In the complaint filed Wednesday in Douglas County, Washington, lawyers for the plaintiffs said the 7 percent tax on gains above $250,000 from the sale of such things as stocks and bonds is an unconstitutional income tax. They also said it violates the Commerce Clause of the U.S. Constitution. 

Austin Jenkins / NW News Network

Fifteen weeks ago, majority Democrats in the Washington Legislature convened a 105-day session vowing to address the fallout from COVID-19, police accountability, greenhouse gas emissions and issues of racial justice.

On Sunday, Democrats adjourned the session having accomplished much of what they set out to do, including passage of a number of sweeping bills that Gov. Jay Inslee, in a statement, called “historic” in nature.

"This session's accomplishments are as important to the long-term well-being of our state as any session I've seen," Inslee said. 

Austin Jenkins / NW News Network

The state of Washington will beef up security around the governor’s executive residence following a major breach of security on January 6, the same day a mob stormed the U.S. Capitol.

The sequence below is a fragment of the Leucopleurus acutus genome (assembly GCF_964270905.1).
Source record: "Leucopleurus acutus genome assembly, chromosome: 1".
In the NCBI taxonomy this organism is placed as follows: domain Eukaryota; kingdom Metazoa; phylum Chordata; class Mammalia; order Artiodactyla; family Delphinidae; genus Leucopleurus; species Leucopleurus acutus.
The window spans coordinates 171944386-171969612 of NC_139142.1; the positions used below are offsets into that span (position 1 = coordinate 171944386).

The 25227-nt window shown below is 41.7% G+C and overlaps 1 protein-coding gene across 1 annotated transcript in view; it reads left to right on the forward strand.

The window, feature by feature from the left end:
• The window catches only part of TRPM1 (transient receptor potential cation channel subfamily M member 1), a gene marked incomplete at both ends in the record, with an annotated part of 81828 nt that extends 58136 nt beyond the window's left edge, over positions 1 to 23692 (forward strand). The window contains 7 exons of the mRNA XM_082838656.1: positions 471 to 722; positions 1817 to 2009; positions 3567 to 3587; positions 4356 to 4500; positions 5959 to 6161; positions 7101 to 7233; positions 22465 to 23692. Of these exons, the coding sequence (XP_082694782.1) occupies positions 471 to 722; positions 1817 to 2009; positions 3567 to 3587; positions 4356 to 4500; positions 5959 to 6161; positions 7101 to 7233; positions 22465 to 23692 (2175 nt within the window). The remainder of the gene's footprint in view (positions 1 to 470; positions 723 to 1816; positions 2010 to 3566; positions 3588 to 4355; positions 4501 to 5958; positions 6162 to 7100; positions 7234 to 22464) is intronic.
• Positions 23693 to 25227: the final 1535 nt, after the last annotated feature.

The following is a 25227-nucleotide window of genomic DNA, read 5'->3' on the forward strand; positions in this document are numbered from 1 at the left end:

Money for the upgrades is included in the state’s next two-year capital construction budget which the state Senate approved Friday.

Austin Jenkins / Northwest News Network

The Washington House has approved a bill to institute a seven percent tax on capital gains over $250,000 from the sale of such things as stocks and bonds. 

The 52 to 46 vote followed an hours-long debate that spanned two days. 

WSDOT - tinyurl.com/yddspl8b

Washington House Democrats on Friday unveiled a proposed two-year state budget that seeks, among other things, to head off a wave of mass evictions once the state’s eviction moratorium expires.

“Our goal is to wipe the slate clean for landlords and tenants,” said state Rep. Nicole Macri, a vice chair of the House Appropriations Committee.

Austin Jenkins / Northwest News Network

Former Washington state Auditor Troy Kelley has exhausted his appeals and now faces the prospect of having to report to a federal prison to serve a 366-day prison sentence after the U.S. Supreme Court denied a petition for review of his case.